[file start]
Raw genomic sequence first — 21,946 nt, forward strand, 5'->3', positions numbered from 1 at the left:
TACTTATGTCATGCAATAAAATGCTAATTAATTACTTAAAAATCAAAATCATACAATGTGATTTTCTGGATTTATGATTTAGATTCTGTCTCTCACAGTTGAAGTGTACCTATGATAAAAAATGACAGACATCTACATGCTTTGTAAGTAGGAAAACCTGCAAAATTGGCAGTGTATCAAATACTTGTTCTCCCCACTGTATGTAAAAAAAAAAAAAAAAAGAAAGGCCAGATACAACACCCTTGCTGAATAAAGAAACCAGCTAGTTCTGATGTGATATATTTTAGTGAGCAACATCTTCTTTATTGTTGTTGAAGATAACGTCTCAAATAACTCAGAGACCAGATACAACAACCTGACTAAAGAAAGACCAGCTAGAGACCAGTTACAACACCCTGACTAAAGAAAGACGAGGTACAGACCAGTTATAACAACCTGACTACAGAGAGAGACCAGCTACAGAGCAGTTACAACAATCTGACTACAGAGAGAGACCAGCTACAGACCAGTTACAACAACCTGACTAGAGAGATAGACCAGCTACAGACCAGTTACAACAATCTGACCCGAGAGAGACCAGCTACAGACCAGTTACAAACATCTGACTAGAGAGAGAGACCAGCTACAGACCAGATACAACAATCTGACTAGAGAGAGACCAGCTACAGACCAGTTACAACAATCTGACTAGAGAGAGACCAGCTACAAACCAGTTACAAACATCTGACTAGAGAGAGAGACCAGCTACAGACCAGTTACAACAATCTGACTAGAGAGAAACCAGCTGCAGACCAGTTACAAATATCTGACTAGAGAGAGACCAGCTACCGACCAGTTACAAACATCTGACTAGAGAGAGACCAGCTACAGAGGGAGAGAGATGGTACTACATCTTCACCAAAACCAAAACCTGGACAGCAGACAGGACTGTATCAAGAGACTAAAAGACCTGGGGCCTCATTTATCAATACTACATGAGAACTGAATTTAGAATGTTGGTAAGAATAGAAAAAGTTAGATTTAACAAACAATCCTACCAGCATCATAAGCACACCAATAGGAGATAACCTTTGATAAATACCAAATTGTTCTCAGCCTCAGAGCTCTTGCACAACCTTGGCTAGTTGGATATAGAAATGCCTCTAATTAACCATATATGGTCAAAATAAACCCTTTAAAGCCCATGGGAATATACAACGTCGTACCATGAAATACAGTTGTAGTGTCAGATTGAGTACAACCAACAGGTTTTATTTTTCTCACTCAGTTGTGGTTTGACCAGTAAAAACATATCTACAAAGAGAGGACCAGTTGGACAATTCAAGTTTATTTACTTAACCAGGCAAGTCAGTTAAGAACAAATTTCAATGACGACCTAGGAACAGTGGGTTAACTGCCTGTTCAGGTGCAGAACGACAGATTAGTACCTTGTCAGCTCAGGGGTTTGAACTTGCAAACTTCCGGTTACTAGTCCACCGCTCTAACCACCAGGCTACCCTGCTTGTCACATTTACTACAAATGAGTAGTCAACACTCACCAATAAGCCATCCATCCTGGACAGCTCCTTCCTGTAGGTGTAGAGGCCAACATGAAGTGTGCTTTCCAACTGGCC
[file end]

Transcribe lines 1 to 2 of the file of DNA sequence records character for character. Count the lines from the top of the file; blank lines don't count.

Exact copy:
Raw genomic sequence first — 21,946 nt, forward strand, 5'->3', positions numbered from 1 at the left:
TACTTATGTCATGCAATAAAATGCTAATTAATTACTTAAAAATCAAAATCATACAATGTGATTTTCTGGATTTATGATTTAGATTCTGTCTCTCACAGTTGAAGTGTACCTATGATAAAAAATGACAGACATCTACATGCTTTGTAAGTAGGAAAACCTGCAAAATTGGCAGTGTATCAAATACTTGTTCTCCCCACTGTATGTAAAAAAAAAAAAAAAAAGAAAGGCCAGATACAACACCCTTGCTGAATAAAGAAACCAGCTAGTTCTGATGTGATATATTTTAGTGAGCAACATCTTCTTTATTGTTGTTGAAGATAACGTCTCAAATAACTCAGAGACCAGATACAACAACCTGACTAAAGAAAGACCAGCTAGAGACCAGTTACAACACCCTGACTAAAGAAAGACGAGGTACAGACCAGTTATAACAACCTGACTACAGAGAGAGACCAGCTACAGAGCAGTTACAACAATCTGACTACAGAGAGAGACCAGCTACAGACCAGTTACAACAACCTGACTAGAGAGATAGACCAGCTACAGACCAGTTACAACAATCTGACCCGAGAGAGACCAGCTACAGACCAGTTACAAACATCTGACTAGAGAGAGAGACCAGCTACAGACCAGATACAACAATCTGACTAGAGAGAGACCAGCTACAGACCAGTTACAACAATCTGACTAGAGAGAGACCAGCTACAAACCAGTTACAAACATCTGACTAGAGAGAGAGACCAGCTACAGACCAGTTACAACAATCTGACTAGAGAGAAACCAGCTGCAGACCAGTTACAAATATCTGACTAGAGAGAGACCAGCTACCGACCAGTTACAAACATCTGACTAGAGAGAGACCAGCTACAGAGGGAGAGAGATGGTACTACATCTTCACCAAAACCAAAACCTGGACAGCAGACAGGACTGTATCAAGAGACTAAAAGACCTGGGGCCTCATTTATCAATACTACATGAGAACTGAATTTAGAATGTTGGTAAGAATAGAAAAAGTTAGATTTAACAAACAATCCTACCAGCATCATAAGCACACCAATAGGAGATAACCTTTGATAAATACCAAATTGTTCTCAGCCTCAGAGCTCTTGCACAACCTTGGCTAGTTGGATATAGAAATGCCTCTAATTAACCATATATGGTCAAAATAAACCCTTTAAAGCCCATGGGAATATACAACGTCGTACCATGAAATACAGTTGTAGTGTCAGATTGAGTACAACCAACAGGTTTTATTTTTCTCACTCAGTTGTGGTTTGACCAGTAAAAACATATCTACAAAGAGAGGACCAGTTGGACAATTCAAGTTTATTTACTTAACCAGGCAAGTCAGTTAAGAACAAATTTCAATGACGACCTAGGAACAGTGGGTTAACTGCCTGTTCAGGTGCAGAACGACAGATTAGTACCTTGTCAGCTCAGGGGTTTGAACTTGCAAACTTCCGGTTACTAGTCCACCGCTCTAACCACCAGGCTACCCTGCTTGTCACATTTACTACAAATGAGTAGTCAACACTCACCAATAAGCCATCCATCCTGGACAGCTCCTTCCTGTAGGTGTAGAGGCCAACATGAAGTGTGCTTTCCAACTGGCC